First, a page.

Jeezus. Just when I thought Alan Garcia could sink no lower…he sank lower. Aporrea explains:
The president of Peru, Alan Garcia, celebrated the failure of a police strike promoted “by communists” today. He made this statement without proof, and without identifying either organizations or persons involved.
The statement was rejected by the secretary-general of the Peruvian Communist Party (PCP), Renán Raffo, who denied that his organization had anything to do with the matter, and said that the accusation was a piece of sophistry to cover up Garcia’s governmental ineptitude in the face of social problems.
The president made the declaration while asserting that the police were on duty as usual, in spite of reports of a 24-hour strike by a supposed clandestine “Peruvian Police Union”.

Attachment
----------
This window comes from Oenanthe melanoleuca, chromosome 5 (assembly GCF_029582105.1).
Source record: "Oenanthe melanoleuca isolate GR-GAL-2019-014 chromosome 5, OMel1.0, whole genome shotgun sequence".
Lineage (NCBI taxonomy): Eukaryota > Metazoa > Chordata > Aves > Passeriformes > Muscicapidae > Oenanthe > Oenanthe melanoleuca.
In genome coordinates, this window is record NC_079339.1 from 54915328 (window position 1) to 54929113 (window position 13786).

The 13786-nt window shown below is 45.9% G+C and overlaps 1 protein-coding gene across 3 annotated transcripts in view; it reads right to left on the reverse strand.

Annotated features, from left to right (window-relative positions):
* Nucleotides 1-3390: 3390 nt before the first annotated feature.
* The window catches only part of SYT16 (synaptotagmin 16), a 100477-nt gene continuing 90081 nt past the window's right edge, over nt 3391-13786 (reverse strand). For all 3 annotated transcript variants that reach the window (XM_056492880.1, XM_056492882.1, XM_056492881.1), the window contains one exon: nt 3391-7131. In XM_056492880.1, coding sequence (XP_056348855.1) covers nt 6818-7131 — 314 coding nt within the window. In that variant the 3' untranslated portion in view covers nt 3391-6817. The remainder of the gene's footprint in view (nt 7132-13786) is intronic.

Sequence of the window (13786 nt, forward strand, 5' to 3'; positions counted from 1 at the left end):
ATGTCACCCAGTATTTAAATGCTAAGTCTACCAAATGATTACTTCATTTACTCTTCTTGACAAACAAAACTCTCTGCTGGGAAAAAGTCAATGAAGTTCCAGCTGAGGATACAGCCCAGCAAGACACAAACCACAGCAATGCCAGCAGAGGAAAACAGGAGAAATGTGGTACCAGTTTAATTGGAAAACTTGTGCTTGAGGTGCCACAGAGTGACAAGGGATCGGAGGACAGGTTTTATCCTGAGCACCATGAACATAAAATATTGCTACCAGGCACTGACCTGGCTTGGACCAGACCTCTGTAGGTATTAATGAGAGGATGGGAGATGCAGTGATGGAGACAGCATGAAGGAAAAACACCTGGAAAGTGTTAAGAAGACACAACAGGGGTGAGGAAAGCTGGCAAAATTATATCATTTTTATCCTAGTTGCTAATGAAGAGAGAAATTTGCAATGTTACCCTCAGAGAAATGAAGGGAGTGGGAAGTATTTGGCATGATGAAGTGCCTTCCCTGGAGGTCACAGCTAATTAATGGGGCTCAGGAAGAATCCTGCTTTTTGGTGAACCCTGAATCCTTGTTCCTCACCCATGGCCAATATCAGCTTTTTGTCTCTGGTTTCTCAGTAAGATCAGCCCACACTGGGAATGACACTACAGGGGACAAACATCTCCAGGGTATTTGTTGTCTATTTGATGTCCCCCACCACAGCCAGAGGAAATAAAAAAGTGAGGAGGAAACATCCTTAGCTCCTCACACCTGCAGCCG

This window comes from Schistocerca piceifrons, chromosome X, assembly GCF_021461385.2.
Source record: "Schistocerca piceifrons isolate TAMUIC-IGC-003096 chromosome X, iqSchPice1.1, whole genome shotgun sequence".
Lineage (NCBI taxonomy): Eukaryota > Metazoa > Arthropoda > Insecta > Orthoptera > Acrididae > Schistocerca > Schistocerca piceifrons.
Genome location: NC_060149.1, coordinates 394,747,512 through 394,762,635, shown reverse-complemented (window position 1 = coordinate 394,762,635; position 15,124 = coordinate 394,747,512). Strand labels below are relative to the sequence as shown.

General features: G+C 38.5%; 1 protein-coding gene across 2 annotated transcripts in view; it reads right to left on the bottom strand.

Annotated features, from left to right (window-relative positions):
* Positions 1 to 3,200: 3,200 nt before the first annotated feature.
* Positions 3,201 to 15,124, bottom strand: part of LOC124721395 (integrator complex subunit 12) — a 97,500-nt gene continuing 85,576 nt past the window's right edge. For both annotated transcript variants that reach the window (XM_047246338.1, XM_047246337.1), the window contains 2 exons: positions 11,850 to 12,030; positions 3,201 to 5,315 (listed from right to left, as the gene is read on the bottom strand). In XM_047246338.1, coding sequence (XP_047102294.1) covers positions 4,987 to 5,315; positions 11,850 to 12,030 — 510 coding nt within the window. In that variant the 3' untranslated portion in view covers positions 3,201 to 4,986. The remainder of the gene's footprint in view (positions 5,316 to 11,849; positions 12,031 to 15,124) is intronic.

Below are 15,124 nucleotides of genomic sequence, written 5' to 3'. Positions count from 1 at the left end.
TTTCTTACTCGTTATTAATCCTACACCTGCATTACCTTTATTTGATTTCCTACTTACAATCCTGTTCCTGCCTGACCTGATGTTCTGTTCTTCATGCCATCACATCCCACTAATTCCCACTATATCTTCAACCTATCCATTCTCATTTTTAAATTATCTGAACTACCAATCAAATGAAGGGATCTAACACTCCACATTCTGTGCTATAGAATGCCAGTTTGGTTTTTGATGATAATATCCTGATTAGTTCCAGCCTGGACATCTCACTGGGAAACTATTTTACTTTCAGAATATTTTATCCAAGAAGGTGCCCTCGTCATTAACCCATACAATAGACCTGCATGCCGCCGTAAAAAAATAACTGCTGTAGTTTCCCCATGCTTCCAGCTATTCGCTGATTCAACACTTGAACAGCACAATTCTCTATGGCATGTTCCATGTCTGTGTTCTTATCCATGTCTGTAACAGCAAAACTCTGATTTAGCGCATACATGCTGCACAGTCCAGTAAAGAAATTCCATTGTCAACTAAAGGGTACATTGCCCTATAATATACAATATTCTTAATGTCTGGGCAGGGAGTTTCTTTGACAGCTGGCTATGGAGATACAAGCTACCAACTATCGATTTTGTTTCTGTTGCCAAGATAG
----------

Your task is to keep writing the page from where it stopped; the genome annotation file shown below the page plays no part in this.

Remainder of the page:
According to Garcia, “Communism has failed in its attempt to create disorder and chaos” by way of a police strike.
Isn’t this just so typical? It’s like a play lifted verbatim from the manual of a corporate kleptocrat. When it becomes obvious that you’re a bungler–blame communism! Capitalism sucks? Blame communism! Your glorious neo-con economic panacea isn’t working? Blame communism! For every failure of the “free market”–blame communism!
Blaming communism is wonderfully convenient, after all. It means you never have to say “I’m sorry. I was wrong. I made mistakes. I am accountable. I will change my ways.” It also means you never have to acknowledge that the measures you claimed were infallible…are very fallible indeed.